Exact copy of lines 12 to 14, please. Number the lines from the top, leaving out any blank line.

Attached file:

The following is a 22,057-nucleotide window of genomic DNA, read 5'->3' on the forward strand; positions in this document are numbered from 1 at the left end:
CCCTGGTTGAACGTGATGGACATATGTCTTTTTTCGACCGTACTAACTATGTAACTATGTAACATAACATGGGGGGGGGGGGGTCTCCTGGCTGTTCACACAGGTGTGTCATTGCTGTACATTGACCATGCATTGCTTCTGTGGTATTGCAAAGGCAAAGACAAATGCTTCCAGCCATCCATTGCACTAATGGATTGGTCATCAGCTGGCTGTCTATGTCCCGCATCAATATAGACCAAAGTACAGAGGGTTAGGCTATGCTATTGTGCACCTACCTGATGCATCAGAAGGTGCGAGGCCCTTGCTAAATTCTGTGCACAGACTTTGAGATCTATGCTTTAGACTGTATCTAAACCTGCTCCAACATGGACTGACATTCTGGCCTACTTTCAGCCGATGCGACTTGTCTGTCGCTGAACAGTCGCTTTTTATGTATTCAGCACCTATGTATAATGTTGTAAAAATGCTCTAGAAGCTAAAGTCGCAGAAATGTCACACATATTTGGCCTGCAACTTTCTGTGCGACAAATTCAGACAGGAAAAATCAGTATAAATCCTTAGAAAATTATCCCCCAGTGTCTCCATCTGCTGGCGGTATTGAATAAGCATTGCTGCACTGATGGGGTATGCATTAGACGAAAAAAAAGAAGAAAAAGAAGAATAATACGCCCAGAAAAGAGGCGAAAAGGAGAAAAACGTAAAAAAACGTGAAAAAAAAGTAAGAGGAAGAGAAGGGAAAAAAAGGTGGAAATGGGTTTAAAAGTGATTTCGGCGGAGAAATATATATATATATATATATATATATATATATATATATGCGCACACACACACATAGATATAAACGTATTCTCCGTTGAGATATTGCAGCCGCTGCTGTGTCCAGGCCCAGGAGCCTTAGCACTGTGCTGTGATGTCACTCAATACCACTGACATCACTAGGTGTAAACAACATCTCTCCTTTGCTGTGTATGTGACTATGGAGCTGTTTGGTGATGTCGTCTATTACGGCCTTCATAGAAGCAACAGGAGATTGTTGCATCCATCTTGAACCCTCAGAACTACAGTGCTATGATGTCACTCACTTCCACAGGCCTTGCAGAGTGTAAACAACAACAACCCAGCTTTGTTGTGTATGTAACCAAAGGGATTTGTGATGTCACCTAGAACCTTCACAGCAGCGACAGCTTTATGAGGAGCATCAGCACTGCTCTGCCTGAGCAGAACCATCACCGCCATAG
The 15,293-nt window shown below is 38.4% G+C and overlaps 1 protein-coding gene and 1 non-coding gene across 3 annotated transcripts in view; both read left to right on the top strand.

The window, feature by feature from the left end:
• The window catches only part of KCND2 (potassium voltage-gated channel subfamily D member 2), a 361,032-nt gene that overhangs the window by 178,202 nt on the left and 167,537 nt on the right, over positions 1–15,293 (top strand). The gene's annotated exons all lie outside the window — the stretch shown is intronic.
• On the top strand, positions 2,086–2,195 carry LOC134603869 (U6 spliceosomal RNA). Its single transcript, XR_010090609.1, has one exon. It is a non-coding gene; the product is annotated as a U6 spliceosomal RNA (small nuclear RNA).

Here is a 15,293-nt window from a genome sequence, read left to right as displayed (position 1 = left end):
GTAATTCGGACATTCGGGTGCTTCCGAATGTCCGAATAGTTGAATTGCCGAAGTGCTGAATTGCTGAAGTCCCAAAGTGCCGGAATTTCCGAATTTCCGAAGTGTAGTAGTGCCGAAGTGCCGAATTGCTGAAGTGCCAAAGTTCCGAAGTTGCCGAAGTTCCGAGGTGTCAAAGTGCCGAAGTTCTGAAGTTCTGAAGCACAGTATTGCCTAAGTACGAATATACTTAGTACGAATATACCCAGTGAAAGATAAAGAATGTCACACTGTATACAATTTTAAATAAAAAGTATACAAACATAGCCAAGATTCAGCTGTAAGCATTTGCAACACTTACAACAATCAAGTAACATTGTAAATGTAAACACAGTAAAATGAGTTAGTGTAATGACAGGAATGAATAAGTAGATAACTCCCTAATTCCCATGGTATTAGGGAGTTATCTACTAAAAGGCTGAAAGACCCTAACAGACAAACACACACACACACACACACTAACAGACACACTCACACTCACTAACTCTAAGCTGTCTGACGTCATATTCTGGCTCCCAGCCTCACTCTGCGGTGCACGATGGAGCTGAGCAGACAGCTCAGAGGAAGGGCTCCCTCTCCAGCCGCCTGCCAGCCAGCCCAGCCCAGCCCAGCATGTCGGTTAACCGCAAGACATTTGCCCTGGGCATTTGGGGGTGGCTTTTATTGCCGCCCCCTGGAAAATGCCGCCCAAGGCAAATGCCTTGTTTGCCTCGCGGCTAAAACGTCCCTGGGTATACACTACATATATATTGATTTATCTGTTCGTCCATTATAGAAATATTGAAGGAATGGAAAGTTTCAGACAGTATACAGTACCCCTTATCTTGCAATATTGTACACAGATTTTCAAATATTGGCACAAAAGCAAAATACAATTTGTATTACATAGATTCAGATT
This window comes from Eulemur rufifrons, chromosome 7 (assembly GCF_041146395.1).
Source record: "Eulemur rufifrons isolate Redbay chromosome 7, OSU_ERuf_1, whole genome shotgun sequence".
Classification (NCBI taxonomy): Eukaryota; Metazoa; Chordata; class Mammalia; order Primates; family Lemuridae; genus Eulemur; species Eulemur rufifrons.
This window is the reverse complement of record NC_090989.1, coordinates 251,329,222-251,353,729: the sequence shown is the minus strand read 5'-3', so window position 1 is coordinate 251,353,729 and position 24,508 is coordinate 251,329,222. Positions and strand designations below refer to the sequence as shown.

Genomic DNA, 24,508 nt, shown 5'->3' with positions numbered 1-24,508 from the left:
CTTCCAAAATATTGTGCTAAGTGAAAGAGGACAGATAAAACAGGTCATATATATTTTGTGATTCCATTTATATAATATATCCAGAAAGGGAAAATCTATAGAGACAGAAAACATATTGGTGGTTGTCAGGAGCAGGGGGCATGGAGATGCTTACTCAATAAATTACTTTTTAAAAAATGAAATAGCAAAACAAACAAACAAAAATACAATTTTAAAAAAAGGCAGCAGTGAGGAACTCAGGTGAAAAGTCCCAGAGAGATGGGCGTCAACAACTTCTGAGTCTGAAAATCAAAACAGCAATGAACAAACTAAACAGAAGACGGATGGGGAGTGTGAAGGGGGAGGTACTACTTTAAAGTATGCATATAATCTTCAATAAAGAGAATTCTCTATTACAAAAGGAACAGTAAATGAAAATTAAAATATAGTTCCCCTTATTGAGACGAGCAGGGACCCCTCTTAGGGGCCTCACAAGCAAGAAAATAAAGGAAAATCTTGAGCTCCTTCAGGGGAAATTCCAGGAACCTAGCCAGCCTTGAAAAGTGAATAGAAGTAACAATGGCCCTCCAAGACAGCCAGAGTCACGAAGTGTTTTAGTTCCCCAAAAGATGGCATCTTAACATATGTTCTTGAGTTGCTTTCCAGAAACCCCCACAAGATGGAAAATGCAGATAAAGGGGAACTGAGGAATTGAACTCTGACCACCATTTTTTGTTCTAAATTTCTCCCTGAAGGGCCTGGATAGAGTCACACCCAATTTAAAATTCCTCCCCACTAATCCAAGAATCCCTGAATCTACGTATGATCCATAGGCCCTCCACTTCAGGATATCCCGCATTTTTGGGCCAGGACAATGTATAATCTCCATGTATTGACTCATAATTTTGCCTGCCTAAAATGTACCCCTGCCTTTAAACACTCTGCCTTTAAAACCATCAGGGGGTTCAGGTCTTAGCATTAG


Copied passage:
This window is the reverse complement of record NC_090989.1, coordinates 251,329,222-251,353,729: the sequence shown is the minus strand read 5'-3', so window position 1 is coordinate 251,353,729 and position 24,508 is coordinate 251,329,222. Positions and strand designations below refer to the sequence as shown.

Genomic DNA, 24,508 nt, shown 5'->3' with positions numbered 1-24,508 from the left:
CTTCCAAAATATTGTGCTAAGTGAAAGAGGACAGATAAAACAGGTCATATATATTTTGTGATTCCATTTATATAATATATCCAGAAAGGGAAAATCTATAGAGACAGAAAACATATTGGTGGTTGTCAGGAGCAGGGGGCATGGAGATGCTTACTCAATAAATTACTTTTTAAAAAATGAAATAGCAAAACAAACAAACAAAAATACAATTTTAAAAAAAGGCAGCAGTGAGGAACTCAGGTGAAAAGTCCCAGAGAGATGGGCGTCAACAACTTCTGAGTCTGAAAATCAAAACAGCAATGAACAAACTAAACAGAAGACGGATGGGGAGTGTGAAGGGGGAGGTACTACTTTAAAGTATGCATATAATCTTCAATAAAGAGAATTCTCTATTACAAAAGGAACAGTAAATGAAAATTAAAATATAGTTCCCCTTATTGAGACGAGCAGGGACCCCTCTTAGGGGCCTCACAAGCAAGAAAATAAAGGAAAATCTTGAGCTCCTTCAGGGGAAATTCCAGGAACCTAGCCAGCCTTGAAAAGTGAATAGAAGTAACAATGGCCCTCCAAGACAGCCAGAGTCACGAAGTGTTTTAGTTCCCCAAAAGATGGCATCTTAACATATGTTCTTGAGTTGCTTTCCAGAAACCCCCACAAGATGGAAAATGCAGATAAAGGGGAACTGAGGAATTGAACTCTGACCACCATTTTTTGTTCTAAATTTCTCCCTGAAGGGCCTGGATAGAGTCACACCCAATTTAAAATTCCTCCCCACTAATCCAAGAATCCCTGAATCTACGTATGATCCATAGGCCCTCCACTTCAGGATATCCCGCATTTTTGGGCCAGGACAATGTATAATCTCCATGTATTGACTCATAATTTTGCCTGCCTAAAATGTACCCCTGCCTTTAAACACTCTGCCTTTAAAACCATCAGGGGGTTCAGGTCTTAGCATTAG